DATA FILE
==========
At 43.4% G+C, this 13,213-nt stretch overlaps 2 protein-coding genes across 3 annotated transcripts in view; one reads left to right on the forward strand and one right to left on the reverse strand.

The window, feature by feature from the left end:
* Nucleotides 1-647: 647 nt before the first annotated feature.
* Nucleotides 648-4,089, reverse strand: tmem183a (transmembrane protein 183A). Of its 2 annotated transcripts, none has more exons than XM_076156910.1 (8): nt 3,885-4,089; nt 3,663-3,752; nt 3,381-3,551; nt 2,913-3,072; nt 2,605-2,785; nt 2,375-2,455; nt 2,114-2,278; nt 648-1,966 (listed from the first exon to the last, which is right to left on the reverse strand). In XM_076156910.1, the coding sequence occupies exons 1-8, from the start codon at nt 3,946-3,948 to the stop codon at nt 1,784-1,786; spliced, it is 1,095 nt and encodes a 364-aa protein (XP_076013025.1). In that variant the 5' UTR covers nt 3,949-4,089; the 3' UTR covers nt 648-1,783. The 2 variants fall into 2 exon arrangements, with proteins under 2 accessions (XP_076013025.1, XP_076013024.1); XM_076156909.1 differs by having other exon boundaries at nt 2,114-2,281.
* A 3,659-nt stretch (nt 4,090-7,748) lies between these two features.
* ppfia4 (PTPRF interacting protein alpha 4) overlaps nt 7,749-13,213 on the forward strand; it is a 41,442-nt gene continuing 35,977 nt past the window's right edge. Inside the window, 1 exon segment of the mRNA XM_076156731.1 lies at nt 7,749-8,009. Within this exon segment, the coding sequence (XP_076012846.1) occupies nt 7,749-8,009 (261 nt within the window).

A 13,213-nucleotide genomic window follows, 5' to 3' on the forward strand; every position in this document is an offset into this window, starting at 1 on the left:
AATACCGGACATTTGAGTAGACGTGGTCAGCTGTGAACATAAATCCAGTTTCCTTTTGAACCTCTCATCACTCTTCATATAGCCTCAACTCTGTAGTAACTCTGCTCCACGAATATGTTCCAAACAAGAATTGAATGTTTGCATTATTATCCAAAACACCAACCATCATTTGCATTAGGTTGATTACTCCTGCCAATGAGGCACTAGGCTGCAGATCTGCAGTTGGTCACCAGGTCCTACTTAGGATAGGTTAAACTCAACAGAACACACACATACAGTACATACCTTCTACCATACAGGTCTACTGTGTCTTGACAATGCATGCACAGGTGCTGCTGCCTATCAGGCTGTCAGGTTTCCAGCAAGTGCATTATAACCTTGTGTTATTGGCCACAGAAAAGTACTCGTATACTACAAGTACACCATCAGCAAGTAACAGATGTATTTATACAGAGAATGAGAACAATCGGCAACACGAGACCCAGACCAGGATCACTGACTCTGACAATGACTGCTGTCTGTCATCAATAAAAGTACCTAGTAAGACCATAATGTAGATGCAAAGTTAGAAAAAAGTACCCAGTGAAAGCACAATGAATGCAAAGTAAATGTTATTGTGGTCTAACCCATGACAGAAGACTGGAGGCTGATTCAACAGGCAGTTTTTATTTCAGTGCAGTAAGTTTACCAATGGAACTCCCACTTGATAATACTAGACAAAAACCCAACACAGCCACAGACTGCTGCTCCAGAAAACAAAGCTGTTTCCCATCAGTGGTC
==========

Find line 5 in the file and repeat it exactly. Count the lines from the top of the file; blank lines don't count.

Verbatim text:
* A 3,659-nt stretch (nt 4,090-7,748) lies between these two features.